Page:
I like Doxygen to create documentation of C or PHP code. I have an upcoming Python project and I think I remember that Python doesn't have /* .. */ comments, and also has its own self-documentation facility which seems to be the pythonic way to document.

Since I'm familiar with Doxygen, how can I use it to produce my Python documentation? Is there anything in particular that I need to be aware of?


This is documented on the doxygen website, but to summarize here:

You can use doxygen to document your Python code. You can either use the Python documentation string syntax:

"""@package docstring
Documentation for this module.

More details.

def func():
    """Documentation for a function.

    More details.

In which case the comments will be extracted by doxygen, but you won't be able to use any of the special doxygen commands.

Or you can (similar to C-style languages under doxygen) double up the comment marker (#) on the first line before the member:

## @package pyexample
#  Documentation for this module.
#  More details.

## Documentation for a function.
#  More details.
def func():

In that case, you can use the special doxygen commands. There's no particular Python output mode, but you can apparently improve the results by setting OPTMIZE_OUTPUT_JAVA to YES.

Honestly, I'm a little surprised at the difference - it seems like once doxygen can detect the comments in ## blocks or """ blocks, most of the work would be done and you'd be able to use the special commands in either case. Maybe they expect people using """ to adhere to more Pythonic documentation practices and that would interfere with the special doxygen commands?

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    Comments as documentation in Python is bad. Comments are for a module maintainer (why and how implemented). All documentation should be in docstrings (how to use). – jfs Sep 13 '08 at 21:20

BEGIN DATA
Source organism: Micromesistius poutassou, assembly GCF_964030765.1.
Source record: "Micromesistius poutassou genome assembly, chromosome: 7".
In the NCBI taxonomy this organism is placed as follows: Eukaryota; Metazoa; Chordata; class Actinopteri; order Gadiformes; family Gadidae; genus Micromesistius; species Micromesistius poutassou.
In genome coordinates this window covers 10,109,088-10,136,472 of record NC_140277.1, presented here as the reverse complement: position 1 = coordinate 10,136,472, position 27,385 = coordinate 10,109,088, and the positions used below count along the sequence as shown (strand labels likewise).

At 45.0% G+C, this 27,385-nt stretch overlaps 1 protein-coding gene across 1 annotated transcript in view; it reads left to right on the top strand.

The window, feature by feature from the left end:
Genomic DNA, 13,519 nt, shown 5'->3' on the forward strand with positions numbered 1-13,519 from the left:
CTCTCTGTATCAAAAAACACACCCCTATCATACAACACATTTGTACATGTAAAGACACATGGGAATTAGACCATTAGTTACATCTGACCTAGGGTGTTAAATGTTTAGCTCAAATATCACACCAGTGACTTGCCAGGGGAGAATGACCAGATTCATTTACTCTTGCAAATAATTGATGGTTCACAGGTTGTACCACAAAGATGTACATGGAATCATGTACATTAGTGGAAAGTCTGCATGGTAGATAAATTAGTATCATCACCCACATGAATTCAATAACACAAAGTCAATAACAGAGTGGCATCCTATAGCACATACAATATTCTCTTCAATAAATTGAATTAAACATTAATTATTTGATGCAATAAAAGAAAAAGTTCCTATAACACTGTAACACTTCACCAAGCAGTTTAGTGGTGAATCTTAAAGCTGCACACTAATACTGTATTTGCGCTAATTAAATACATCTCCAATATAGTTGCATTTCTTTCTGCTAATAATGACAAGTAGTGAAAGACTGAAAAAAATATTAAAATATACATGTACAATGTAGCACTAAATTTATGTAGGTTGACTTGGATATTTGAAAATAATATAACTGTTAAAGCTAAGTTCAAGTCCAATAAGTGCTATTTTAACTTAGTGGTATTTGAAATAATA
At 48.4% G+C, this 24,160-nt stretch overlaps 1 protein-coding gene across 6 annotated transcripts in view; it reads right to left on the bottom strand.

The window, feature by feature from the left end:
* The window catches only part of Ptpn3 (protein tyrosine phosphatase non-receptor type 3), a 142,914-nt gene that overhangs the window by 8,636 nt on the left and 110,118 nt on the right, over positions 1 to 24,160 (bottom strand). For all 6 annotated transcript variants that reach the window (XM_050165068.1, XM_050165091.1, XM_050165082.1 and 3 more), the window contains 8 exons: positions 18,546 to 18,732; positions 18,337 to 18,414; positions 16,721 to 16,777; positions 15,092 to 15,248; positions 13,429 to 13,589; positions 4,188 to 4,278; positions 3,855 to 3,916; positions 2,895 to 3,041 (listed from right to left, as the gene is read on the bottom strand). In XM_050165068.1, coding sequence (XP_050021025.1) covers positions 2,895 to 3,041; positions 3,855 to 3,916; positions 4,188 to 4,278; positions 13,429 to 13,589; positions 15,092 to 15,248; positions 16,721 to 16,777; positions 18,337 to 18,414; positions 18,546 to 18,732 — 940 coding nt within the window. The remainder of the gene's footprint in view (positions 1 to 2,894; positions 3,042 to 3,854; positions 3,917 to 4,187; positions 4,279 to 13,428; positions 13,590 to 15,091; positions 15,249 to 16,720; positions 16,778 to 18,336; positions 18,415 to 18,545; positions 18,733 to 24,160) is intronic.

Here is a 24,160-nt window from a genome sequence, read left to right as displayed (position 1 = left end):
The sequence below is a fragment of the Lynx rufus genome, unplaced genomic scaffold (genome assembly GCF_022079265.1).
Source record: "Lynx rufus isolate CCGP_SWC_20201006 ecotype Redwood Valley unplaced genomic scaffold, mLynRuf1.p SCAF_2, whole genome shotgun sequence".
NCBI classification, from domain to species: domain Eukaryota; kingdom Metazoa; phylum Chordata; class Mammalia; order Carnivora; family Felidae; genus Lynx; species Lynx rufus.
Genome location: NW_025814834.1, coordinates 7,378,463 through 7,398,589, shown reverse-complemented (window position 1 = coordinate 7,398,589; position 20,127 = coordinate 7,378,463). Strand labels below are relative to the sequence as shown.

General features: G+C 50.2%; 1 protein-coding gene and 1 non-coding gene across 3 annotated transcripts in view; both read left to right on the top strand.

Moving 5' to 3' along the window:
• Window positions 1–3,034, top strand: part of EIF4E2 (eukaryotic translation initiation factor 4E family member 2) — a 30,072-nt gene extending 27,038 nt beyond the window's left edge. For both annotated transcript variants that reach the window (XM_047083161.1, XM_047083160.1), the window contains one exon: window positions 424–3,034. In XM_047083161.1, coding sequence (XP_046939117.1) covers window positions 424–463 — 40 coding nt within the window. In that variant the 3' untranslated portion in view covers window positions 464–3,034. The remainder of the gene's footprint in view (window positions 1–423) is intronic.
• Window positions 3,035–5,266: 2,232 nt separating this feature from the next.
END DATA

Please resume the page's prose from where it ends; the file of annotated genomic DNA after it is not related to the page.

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    Python will pull in the comments and use them as docstrings, so the two formats both work with pydoc. – docwhat Feb 3 '11 at 16:47
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    Have a look at doxypy which makes it possible to use the special commands inside normal docstrings. – Mauro Oct 27 '11 at 3:48

The doxypy input filter allows you to use pretty much all of Doxygen's formatting tags in a standard Python docstring format. I use it to document a large mixed C++ and Python game application framework, and it's working well.

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    It's sad that this answer, being the correct one for the question, is also at the bottom :( – Dave Lasley Dec 15 '14 at 23:42
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    You may also want to check out doxypypy as it'll convert Pythonic docstrings into something that Doxygen can use. – Feneric Jul 8 '16 at 18:38
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    Doxypy appears to be dead and gone.. – naught101 Dec 3 '18 at 0:39